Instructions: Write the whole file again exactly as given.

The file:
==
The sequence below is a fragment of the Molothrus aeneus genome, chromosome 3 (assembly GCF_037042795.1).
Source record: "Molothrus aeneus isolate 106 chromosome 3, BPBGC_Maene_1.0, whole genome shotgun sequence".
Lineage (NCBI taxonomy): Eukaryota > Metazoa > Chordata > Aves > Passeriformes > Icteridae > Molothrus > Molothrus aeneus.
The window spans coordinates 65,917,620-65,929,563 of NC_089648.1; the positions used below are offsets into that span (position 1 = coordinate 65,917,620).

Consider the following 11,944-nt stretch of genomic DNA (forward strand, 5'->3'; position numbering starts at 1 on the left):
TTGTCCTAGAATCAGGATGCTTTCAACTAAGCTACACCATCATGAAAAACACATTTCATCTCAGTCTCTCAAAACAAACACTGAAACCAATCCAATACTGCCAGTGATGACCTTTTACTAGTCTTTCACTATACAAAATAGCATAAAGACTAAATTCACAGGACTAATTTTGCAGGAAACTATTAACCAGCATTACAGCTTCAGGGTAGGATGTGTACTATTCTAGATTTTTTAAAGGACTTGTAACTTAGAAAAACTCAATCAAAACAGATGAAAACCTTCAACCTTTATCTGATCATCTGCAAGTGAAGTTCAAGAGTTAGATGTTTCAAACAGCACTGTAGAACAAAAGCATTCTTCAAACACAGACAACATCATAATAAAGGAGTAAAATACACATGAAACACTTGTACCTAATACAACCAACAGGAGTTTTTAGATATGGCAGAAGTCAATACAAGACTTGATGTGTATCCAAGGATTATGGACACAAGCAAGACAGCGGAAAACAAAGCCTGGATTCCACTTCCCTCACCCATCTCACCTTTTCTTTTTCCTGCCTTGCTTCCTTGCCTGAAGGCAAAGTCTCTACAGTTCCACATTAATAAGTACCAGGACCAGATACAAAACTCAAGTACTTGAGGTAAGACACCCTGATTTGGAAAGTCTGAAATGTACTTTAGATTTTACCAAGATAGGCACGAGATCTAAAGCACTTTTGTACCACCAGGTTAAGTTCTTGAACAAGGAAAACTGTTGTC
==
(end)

The sequence below is a fragment of the Molothrus aeneus genome, chromosome 3 (assembly GCF_037042795.1).
Source record: "Molothrus aeneus isolate 106 chromosome 3, BPBGC_Maene_1.0, whole genome shotgun sequence".
Lineage (NCBI taxonomy): Eukaryota > Metazoa > Chordata > Aves > Passeriformes > Icteridae > Molothrus > Molothrus aeneus.
The window spans coordinates 65,917,620-65,929,563 of NC_089648.1; the positions used below are offsets into that span (position 1 = coordinate 65,917,620).

Consider the following 11,944-nt stretch of genomic DNA (forward strand, 5'->3'; position numbering starts at 1 on the left):
TTGTCCTAGAATCAGGATGCTTTCAACTAAGCTACACCATCATGAAAAACACATTTCATCTCAGTCTCTCAAAACAAACACTGAAACCAATCCAATACTGCCAGTGATGACCTTTTACTAGTCTTTCACTATACAAAATAGCATAAAGACTAAATTCACAGGACTAATTTTGCAGGAAACTATTAACCAGCATTACAGCTTCAGGGTAGGATGTGTACTATTCTAGATTTTTTAAAGGACTTGTAACTTAGAAAAACTCAATCAAAACAGATGAAAACCTTCAACCTTTATCTGATCATCTGCAAGTGAAGTTCAAGAGTTAGATGTTTCAAACAGCACTGTAGAACAAAAGCATTCTTCAAACACAGACAACATCATAATAAAGGAGTAAAATACACATGAAACACTTGTACCTAATACAACCAACAGGAGTTTTTAGATATGGCAGAAGTCAATACAAGACTTGATGTGTATCCAAGGATTATGGACACAAGCAAGACAGCGGAAAACAAAGCCTGGATTCCACTTCCCTCACCCATCTCACCTTTTCTTTTTCCTGCCTTGCTTCCTTGCCTGAAGGCAAAGTCTCTACAGTTCCACATTAATAAGTACCAGGACCAGATACAAAACTCAAGTACTTGAGGTAAGACACCCTGATTTGGAAAGTCTGAAATGTACTTTAGATTTTACCAAGATAGGCACGAGATCTAAAGCACTTTTGTACCACCAGGTTAAGTTCTTGAACAAGGAAAACTGTTGTC